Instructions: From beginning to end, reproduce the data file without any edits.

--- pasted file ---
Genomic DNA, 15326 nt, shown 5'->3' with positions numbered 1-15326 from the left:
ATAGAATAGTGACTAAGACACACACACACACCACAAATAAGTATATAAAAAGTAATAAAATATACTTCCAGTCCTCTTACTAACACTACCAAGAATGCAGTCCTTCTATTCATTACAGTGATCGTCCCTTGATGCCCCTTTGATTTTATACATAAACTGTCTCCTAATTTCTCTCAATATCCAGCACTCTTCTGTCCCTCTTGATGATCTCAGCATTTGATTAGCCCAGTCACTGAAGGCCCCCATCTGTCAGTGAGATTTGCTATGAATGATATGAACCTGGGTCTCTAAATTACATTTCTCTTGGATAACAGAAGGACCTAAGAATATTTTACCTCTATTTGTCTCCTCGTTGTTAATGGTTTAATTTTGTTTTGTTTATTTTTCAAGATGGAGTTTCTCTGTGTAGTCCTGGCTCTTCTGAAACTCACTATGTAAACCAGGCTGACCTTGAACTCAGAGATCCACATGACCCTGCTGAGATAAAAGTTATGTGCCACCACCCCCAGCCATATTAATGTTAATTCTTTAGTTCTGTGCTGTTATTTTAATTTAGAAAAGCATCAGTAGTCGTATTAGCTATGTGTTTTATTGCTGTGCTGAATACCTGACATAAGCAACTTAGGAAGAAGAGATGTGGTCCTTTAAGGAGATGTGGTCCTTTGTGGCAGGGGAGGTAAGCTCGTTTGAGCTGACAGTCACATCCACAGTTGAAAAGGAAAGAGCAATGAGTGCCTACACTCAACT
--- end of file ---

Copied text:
Genomic DNA, 15326 nt, shown 5'->3' with positions numbered 1-15326 from the left:
ATAGAATAGTGACTAAGACACACACACACACCACAAATAAGTATATAAAAAGTAATAAAATATACTTCCAGTCCTCTTACTAACACTACCAAGAATGCAGTCCTTCTATTCATTACAGTGATCGTCCCTTGATGCCCCTTTGATTTTATACATAAACTGTCTCCTAATTTCTCTCAATATCCAGCACTCTTCTGTCCCTCTTGATGATCTCAGCATTTGATTAGCCCAGTCACTGAAGGCCCCCATCTGTCAGTGAGATTTGCTATGAATGATATGAACCTGGGTCTCTAAATTACATTTCTCTTGGATAACAGAAGGACCTAAGAATATTTTACCTCTATTTGTCTCCTCGTTGTTAATGGTTTAATTTTGTTTTGTTTATTTTTCAAGATGGAGTTTCTCTGTGTAGTCCTGGCTCTTCTGAAACTCACTATGTAAACCAGGCTGACCTTGAACTCAGAGATCCACATGACCCTGCTGAGATAAAAGTTATGTGCCACCACCCCCAGCCATATTAATGTTAATTCTTTAGTTCTGTGCTGTTATTTTAATTTAGAAAAGCATCAGTAGTCGTATTAGCTATGTGTTTTATTGCTGTGCTGAATACCTGACATAAGCAACTTAGGAAGAAGAGATGTGGTCCTTTAAGGAGATGTGGTCCTTTGTGGCAGGGGAGGTAAGCTCGTTTGAGCTGACAGTCACATCCACAGTTGAAAAGGAAAGAGCAATGAGTGCCTACACTCAACT